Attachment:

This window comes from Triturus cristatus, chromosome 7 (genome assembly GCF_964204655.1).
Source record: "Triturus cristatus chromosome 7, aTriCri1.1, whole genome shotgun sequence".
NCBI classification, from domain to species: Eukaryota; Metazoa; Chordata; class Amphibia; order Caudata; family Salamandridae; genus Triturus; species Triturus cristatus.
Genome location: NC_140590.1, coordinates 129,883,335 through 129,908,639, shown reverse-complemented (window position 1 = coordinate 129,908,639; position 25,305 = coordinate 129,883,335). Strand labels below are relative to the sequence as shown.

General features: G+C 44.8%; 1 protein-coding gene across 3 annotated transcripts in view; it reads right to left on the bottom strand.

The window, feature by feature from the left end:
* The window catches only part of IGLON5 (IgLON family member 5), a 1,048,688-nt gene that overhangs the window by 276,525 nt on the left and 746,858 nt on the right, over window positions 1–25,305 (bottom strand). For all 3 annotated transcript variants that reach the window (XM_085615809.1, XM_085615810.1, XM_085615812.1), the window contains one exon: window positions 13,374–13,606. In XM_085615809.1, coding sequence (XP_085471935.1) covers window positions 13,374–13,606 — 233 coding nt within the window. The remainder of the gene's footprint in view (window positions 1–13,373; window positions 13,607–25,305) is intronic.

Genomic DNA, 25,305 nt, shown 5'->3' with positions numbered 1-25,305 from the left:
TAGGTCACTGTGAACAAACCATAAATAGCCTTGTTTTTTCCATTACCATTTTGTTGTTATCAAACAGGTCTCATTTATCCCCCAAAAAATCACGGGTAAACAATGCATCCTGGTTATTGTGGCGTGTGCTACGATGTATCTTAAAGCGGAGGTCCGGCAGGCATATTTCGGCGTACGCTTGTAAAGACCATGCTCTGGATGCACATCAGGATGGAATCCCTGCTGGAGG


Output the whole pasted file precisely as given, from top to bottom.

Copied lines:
This window comes from Triturus cristatus, chromosome 7 (genome assembly GCF_964204655.1).
Source record: "Triturus cristatus chromosome 7, aTriCri1.1, whole genome shotgun sequence".
NCBI classification, from domain to species: Eukaryota; Metazoa; Chordata; class Amphibia; order Caudata; family Salamandridae; genus Triturus; species Triturus cristatus.
Genome location: NC_140590.1, coordinates 129,883,335 through 129,908,639, shown reverse-complemented (window position 1 = coordinate 129,908,639; position 25,305 = coordinate 129,883,335). Strand labels below are relative to the sequence as shown.

General features: G+C 44.8%; 1 protein-coding gene across 3 annotated transcripts in view; it reads right to left on the bottom strand.

The window, feature by feature from the left end:
* The window catches only part of IGLON5 (IgLON family member 5), a 1,048,688-nt gene that overhangs the window by 276,525 nt on the left and 746,858 nt on the right, over window positions 1–25,305 (bottom strand). For all 3 annotated transcript variants that reach the window (XM_085615809.1, XM_085615810.1, XM_085615812.1), the window contains one exon: window positions 13,374–13,606. In XM_085615809.1, coding sequence (XP_085471935.1) covers window positions 13,374–13,606 — 233 coding nt within the window. The remainder of the gene's footprint in view (window positions 1–13,373; window positions 13,607–25,305) is intronic.

Genomic DNA, 25,305 nt, shown 5'->3' with positions numbered 1-25,305 from the left:
TAGGTCACTGTGAACAAACCATAAATAGCCTTGTTTTTTCCATTACCATTTTGTTGTTATCAAACAGGTCTCATTTATCCCCCAAAAAATCACGGGTAAACAATGCATCCTGGTTATTGTGGCGTGTGCTACGATGTATCTTAAAGCGGAGGTCCGGCAGGCATATTTCGGCGTACGCTTGTAAAGACCATGCTCTGGATGCACATCAGGATGGAATCCCTGCTGGAGG